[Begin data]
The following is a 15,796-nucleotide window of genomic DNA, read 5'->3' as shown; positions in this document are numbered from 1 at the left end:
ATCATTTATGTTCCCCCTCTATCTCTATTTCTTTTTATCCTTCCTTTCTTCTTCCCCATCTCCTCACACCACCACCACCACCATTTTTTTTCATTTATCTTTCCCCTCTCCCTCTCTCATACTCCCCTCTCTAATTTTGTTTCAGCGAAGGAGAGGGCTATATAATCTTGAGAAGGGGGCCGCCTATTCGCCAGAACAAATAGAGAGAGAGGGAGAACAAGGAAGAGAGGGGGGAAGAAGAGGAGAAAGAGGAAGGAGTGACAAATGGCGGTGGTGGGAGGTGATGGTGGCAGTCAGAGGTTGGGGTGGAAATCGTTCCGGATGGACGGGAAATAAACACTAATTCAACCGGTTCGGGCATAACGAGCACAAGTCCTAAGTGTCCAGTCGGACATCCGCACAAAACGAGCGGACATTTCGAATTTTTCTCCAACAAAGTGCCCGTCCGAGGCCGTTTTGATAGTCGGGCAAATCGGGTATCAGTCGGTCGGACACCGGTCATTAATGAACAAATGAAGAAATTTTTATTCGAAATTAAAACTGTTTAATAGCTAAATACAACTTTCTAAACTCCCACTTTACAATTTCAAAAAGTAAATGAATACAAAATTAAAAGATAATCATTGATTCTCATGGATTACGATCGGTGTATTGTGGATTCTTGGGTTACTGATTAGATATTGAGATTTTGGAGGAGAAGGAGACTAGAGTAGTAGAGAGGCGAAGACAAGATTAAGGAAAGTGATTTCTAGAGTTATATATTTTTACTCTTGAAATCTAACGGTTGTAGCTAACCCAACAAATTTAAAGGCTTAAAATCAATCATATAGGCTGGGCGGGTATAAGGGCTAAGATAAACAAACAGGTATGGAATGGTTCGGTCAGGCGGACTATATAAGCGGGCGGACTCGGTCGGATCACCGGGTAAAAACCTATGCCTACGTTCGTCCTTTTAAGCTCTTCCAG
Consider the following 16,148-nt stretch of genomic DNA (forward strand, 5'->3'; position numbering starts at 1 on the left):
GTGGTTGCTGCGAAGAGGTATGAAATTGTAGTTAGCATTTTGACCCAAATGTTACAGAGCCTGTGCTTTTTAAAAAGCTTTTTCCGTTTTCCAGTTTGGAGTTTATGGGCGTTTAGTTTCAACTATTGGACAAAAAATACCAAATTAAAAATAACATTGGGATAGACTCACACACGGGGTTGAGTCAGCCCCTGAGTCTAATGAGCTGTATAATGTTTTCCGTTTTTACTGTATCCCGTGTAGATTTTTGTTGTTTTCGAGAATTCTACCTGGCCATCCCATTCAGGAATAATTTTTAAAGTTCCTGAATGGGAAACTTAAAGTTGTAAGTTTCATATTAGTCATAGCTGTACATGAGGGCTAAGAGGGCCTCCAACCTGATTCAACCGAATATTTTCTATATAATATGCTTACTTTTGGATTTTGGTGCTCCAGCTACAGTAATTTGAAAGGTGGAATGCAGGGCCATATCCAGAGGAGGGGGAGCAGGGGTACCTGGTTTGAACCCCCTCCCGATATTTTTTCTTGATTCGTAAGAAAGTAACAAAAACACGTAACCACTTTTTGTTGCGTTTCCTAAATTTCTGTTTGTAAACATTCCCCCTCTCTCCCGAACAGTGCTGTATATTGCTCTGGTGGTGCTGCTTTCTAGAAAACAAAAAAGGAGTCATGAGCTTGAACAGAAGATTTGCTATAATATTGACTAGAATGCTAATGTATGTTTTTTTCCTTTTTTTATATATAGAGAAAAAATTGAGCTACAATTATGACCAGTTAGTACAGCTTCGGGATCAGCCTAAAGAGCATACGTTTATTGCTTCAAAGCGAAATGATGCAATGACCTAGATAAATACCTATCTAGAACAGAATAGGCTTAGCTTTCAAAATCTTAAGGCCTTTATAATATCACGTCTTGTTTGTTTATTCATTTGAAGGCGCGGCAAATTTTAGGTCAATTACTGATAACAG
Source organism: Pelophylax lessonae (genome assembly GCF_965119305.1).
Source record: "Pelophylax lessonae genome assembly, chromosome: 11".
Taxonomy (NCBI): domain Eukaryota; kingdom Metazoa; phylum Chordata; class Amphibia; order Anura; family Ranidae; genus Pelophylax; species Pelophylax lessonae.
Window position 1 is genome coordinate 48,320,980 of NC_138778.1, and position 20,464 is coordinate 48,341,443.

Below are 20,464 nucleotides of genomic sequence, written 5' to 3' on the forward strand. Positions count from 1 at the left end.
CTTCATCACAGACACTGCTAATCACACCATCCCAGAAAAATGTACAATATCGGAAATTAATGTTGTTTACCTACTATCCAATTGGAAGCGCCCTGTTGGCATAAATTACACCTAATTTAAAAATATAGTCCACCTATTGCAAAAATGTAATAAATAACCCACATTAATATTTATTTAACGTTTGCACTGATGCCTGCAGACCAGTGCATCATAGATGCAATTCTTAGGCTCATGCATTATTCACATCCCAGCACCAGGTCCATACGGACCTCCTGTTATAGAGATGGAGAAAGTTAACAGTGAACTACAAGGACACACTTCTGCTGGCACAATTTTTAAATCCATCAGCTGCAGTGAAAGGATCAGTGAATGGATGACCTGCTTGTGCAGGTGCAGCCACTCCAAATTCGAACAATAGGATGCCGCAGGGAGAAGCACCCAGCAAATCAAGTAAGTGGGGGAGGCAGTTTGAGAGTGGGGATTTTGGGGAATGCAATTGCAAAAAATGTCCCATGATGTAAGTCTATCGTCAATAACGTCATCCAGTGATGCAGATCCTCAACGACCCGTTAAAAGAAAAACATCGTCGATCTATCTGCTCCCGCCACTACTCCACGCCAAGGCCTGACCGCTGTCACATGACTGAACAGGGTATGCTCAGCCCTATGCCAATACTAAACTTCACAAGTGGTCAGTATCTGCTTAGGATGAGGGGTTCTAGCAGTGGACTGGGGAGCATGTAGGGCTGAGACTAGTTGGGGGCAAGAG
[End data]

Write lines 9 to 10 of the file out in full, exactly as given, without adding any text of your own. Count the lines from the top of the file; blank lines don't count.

Below are 20,464 nucleotides of genomic sequence, written 5' to 3' on the forward strand. Positions count from 1 at the left end.
CTTCATCACAGACACTGCTAATCACACCATCCCAGAAAAATGTACAATATCGGAAATTAATGTTGTTTACCTACTATCCAATTGGAAGCGCCCTGTTGGCATAAATTACACCTAATTTAAAAATATAGTCCACCTATTGCAAAAATGTAATAAATAACCCACATTAATATTTATTTAACGTTTGCACTGATGCCTGCAGACCAGTGCATCATAGATGCAATTCTTAGGCTCATGCATTATTCACATCCCAGCACCAGGTCCATACGGACCTCCTGTTATAGAGATGGAGAAAGTTAACAGTGAACTACAAGGACACACTTCTGCTGGCACAATTTTTAAATCCATCAGCTGCAGTGAAAGGATCAGTGAATGGATGACCTGCTTGTGCAGGTGCAGCCACTCCAAATTCGAACAATAGGATGCCGCAGGGAGAAGCACCCAGCAAATCAAGTAAGTGGGGGAGGCAGTTTGAGAGTGGGGATTTTGGGGAATGCAATTGCAAAAAATGTCCCATGATGTAAGTCTATCGTCAATAACGTCATCCAGTGATGCAGATCCTCAACGACCCGTTAAAAGAAAAACATCGTCGATCTATCTGCTCCCGCCACTACTCCACGCCAAGGCCTGACCGCTGTCACATGACTGAACAGGGTATGCTCAGCCCTATGCCAATACTAAACTTCACAAGTGGTCAGTATCTGCTTAGGATGAGGGGTTCTAGCAGTGGACTGGGGAGCATGTAGGGCTGAGACTAGTTGGGGGCAAGAG